Black Hills Climbing: Harney Peak East

http://legacy.climbing.com/print/hotlist/hot_list_2010_topo_maps_-_climbing_no_293/

Crack Addiction – Fissures of the West, from seams to bomb-bays – Climbing Magazine

 

In North America, crack climbing means selfsufficiency: gauging size, assessing your rack, and slamming in gear as needed. (Sure, the Euros sink “spits” next to splitters, but we don’t need to talk about that here.) It also means favoring technique over power, or rather, learning to harness your inner brute to cup and jam, ring-lock and foot torque, armbar, chimney, and chickenwing — because go-for-broke laybacking and praying for face holds often aren’t “technique” enough. Andrew Burr, based in Salt Lake City, knows the American West like few photographers; he’s always on the road, climbing and shooting. Over the last five years, Burr has amassed hundreds of images of the best fissures in the region, at all shapes and sizes. It was tough for us, selecting the following 13 images from the many, but with Burr’s help, we finalized this sequence showing cracks from smallest to largest — from the incipient seam to the monster bomb-bay. Dig in, tape up, and climb on.
Photo by Andrew Burr

Jason McNabb, Lieback from Hell (5.12c), Black Hills, South Dakota

For those new to crack climbing . . . well, it can be scary. And nothing is scarier than the incipient seam, a crack so tight even Sonnie Trotter couldn’t funk in micro pro. The history of the Lieback, bolted at Raspberry Rocks by Brent Kertzman roughly a decade ago, is, like most routes in the Hills, vague — it’s unclear if it’s seen a true FA. And the Lieback isn’t so much a crack as an eroded dike — the seam was once filled with calcite that’s since dissolved to leave a shallow, boxed-in micro fissure. In 2007, the FA seemed in the bag, as Jason McNabb (left) almost hiked . . . hiked, that is, until a dinner-plate-shaped foothold broke and buzz-sawed toward the ground, nearly decapitating the belayer and resulting in a head wound that took 15 staples to close.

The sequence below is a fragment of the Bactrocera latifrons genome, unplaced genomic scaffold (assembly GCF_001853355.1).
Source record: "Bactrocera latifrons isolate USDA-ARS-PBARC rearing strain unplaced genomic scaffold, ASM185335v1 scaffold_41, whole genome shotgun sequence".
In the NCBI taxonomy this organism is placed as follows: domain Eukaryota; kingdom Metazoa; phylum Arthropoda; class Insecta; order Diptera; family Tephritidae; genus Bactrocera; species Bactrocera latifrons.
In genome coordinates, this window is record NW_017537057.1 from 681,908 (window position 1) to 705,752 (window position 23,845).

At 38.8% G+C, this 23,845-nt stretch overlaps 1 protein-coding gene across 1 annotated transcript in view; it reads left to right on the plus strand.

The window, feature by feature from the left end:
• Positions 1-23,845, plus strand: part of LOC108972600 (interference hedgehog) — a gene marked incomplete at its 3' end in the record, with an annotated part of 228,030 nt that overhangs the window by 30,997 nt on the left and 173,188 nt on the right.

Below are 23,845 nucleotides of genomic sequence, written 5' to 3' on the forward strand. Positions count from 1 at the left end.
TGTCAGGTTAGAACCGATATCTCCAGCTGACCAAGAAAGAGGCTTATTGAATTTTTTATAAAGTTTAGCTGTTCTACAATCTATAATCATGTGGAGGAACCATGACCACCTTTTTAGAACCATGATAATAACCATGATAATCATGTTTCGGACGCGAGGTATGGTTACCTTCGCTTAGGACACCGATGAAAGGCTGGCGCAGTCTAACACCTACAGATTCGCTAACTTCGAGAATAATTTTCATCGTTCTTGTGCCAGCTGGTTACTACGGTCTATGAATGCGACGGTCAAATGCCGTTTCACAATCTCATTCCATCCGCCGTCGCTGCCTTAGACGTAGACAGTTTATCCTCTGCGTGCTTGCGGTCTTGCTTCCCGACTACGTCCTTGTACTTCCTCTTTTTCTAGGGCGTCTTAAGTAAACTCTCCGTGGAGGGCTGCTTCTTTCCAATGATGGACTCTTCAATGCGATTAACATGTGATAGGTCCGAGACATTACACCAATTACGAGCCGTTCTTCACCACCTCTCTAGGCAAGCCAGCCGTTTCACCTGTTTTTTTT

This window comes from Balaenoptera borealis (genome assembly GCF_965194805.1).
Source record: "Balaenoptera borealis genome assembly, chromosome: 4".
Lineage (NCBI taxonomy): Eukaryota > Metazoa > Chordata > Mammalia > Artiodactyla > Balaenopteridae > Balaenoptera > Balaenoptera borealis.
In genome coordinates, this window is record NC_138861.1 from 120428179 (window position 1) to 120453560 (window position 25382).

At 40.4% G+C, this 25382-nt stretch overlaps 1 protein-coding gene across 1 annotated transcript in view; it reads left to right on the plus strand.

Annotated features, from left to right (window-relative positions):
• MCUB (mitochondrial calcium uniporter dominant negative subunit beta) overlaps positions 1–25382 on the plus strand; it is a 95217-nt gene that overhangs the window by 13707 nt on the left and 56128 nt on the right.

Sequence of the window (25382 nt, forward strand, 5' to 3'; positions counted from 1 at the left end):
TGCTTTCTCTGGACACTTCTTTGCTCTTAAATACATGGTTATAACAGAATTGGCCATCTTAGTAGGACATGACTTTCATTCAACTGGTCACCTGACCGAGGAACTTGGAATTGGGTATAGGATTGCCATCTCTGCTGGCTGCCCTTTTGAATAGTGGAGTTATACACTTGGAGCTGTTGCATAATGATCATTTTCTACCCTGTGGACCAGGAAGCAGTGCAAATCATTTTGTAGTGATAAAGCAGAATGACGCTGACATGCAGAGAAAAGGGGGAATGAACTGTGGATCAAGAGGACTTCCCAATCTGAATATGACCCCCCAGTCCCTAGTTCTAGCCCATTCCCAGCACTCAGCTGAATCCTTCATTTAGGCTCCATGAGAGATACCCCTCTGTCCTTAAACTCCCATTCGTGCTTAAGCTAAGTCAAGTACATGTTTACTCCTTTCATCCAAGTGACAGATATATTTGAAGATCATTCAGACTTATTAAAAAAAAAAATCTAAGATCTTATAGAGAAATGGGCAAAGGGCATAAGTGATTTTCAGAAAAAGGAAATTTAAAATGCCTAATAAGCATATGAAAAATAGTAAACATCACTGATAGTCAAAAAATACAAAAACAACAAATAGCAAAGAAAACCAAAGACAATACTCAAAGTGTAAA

Photo by Andrew Burr

Luke Kretschmar, Michael’s Crack (5.11+), Black Hills, South Dakota

Forget what I said about taping — maybe it’s not cheating, especially in the Hills. While this area isn’t known for its cracks, the ones you do find are sharp . Take Michael’s Crack, at Middle Earth near Sylvan Lake. This unassuming hand-to-fist crack through a mini-roof packs a punch, and unless you tape, it’s barracuda city. In the Hills, everything is exaggerated, from the runouts to the crystals. At fist size, the cracks (and crystals inside) will tear you up if you don’t use technique. Sure, with steady pressure and no movement, the teeth only dig in a little, but if you’re sloppy and wiggle your jams, there will be blood . . . and lots of it.